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Organs require a steady supply of fresh blood to function properly. When the kidneys do not have an adequate amount of blood, renal ischemia can result. This medical condition, sometimes termed nephric ischemia, can be due to constricted arteries, or blockage of these vessels. While this type of ischemia can be reversible, it may also lead to potentially fatal consequences. Acute kidney injury is one consequence of this problem, and this deprivation of fresh blood is one of the largest causes of complete renal failure.
Injury, disease states, and even certain types of surgery can be triggers for renal ischemia. Often, this condition begins with a temporary constriction of blood vessels to the kidney, or a minor blockage. Immune responses in the renal area can then lead to inflammation and further disruptions to blood flow as the tissue attempts to deal with these issues. Over time, this may lead to long-lasting vasoconstriction, or a contracting of the blood vessels, which inhibits blood flow. Lower amounts of blood are able to enter the glomerules, special tissue that helps to filter toxins, as a result of this condition, which can further increase damage and contribute to acute kidney failure.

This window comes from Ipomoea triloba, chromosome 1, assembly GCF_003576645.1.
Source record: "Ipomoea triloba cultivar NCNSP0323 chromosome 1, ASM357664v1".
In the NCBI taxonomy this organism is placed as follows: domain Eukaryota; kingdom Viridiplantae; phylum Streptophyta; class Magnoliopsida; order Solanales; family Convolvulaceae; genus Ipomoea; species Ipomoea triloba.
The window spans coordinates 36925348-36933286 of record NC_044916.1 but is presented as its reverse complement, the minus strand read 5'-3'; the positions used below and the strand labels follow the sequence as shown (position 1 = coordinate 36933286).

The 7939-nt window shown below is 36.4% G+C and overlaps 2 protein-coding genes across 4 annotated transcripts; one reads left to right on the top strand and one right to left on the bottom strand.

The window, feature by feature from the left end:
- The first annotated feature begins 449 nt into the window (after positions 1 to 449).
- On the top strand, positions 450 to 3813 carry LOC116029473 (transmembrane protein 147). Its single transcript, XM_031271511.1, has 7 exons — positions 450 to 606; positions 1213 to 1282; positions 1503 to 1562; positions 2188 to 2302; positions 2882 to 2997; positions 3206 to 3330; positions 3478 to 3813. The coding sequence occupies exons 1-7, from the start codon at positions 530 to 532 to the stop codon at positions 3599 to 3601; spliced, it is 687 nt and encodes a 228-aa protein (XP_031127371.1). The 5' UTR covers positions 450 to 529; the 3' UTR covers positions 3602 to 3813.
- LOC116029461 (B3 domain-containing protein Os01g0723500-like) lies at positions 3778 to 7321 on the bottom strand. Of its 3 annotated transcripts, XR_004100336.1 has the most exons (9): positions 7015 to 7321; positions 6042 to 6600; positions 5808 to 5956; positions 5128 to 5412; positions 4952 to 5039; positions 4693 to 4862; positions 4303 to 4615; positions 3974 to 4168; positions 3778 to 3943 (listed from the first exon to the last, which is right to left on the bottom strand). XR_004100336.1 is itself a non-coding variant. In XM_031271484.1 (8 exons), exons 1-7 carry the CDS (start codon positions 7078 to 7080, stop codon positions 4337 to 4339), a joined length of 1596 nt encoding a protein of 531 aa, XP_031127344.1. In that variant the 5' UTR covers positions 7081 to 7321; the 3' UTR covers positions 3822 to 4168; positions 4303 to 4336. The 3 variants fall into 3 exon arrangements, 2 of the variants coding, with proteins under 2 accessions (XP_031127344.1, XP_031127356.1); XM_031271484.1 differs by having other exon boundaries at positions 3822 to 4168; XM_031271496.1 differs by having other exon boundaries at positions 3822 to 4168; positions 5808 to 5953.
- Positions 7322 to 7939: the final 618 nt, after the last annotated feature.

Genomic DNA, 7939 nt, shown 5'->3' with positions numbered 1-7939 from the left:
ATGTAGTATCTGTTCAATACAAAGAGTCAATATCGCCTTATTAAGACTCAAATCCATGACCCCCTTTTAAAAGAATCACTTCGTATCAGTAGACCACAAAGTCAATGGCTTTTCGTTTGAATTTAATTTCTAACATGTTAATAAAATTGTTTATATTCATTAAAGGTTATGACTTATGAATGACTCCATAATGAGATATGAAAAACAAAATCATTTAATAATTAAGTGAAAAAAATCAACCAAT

Renal ischemia symptoms are not always immediately apparent, and can depend on the extent of the inhibition of blood flow and extent of tissue damage. Pain felt near the kidneys is sometimes a sign, and other symptoms can include feelings of weakness, hypertension, and nausea. Severe cases of renal ischemia that lead to kidney failure can lead to the buildup of toxins as these organs are unable to remove them from the body as quickly or effectively as they normally would. Dehydration, difficulty urinating, and changes in urine color may also result in some of these cases.
Treatments for renal ischemia can vary based on the causes of the condition and other individual differences. Women sometimes have a higher recovery rate for this health issue, which may be related to their estrogen levels. Hormone therapies like estradiol are sometimes given to both men and women, especially for post-surgical ischemia. Vasodilators are drugs that expand the blood vessels, and occasionally they may be used as a treatment, but due to the kidneys' response to damage from this condition, they may not always be effective. Dialysis, a treatment that removes waste from the blood outside of the body, may be required in the most extreme cases of kidney ischemia.
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